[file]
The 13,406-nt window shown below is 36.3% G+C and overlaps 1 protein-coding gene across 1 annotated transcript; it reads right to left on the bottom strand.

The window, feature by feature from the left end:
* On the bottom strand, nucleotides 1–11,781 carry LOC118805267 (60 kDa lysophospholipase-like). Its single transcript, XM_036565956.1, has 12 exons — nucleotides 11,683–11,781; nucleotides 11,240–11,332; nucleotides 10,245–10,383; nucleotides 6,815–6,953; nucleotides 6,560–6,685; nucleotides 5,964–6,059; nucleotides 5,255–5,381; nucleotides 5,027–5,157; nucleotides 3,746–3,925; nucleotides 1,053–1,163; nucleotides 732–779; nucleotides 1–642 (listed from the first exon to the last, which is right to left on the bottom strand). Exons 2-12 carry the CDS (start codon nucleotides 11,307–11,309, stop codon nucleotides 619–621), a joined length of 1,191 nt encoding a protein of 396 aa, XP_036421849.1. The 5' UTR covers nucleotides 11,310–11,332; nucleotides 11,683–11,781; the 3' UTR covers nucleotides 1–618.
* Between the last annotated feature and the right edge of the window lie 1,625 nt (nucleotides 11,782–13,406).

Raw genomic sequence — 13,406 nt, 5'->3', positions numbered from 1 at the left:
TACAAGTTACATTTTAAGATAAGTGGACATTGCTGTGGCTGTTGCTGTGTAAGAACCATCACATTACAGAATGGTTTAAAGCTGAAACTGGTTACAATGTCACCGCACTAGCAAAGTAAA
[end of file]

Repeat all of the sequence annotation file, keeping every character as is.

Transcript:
The 13,406-nt window shown below is 36.3% G+C and overlaps 1 protein-coding gene across 1 annotated transcript; it reads right to left on the bottom strand.

The window, feature by feature from the left end:
* On the bottom strand, nucleotides 1–11,781 carry LOC118805267 (60 kDa lysophospholipase-like). Its single transcript, XM_036565956.1, has 12 exons — nucleotides 11,683–11,781; nucleotides 11,240–11,332; nucleotides 10,245–10,383; nucleotides 6,815–6,953; nucleotides 6,560–6,685; nucleotides 5,964–6,059; nucleotides 5,255–5,381; nucleotides 5,027–5,157; nucleotides 3,746–3,925; nucleotides 1,053–1,163; nucleotides 732–779; nucleotides 1–642 (listed from the first exon to the last, which is right to left on the bottom strand). Exons 2-12 carry the CDS (start codon nucleotides 11,307–11,309, stop codon nucleotides 619–621), a joined length of 1,191 nt encoding a protein of 396 aa, XP_036421849.1. The 5' UTR covers nucleotides 11,310–11,332; nucleotides 11,683–11,781; the 3' UTR covers nucleotides 1–618.
* Between the last annotated feature and the right edge of the window lie 1,625 nt (nucleotides 11,782–13,406).

Raw genomic sequence — 13,406 nt, 5'->3', positions numbered from 1 at the left:
TACAAGTTACATTTTAAGATAAGTGGACATTGCTGTGGCTGTTGCTGTGTAAGAACCATCACATTACAGAATGGTTTAAAGCTGAAACTGGTTACAATGTCACCGCACTAGCAAAGTAAA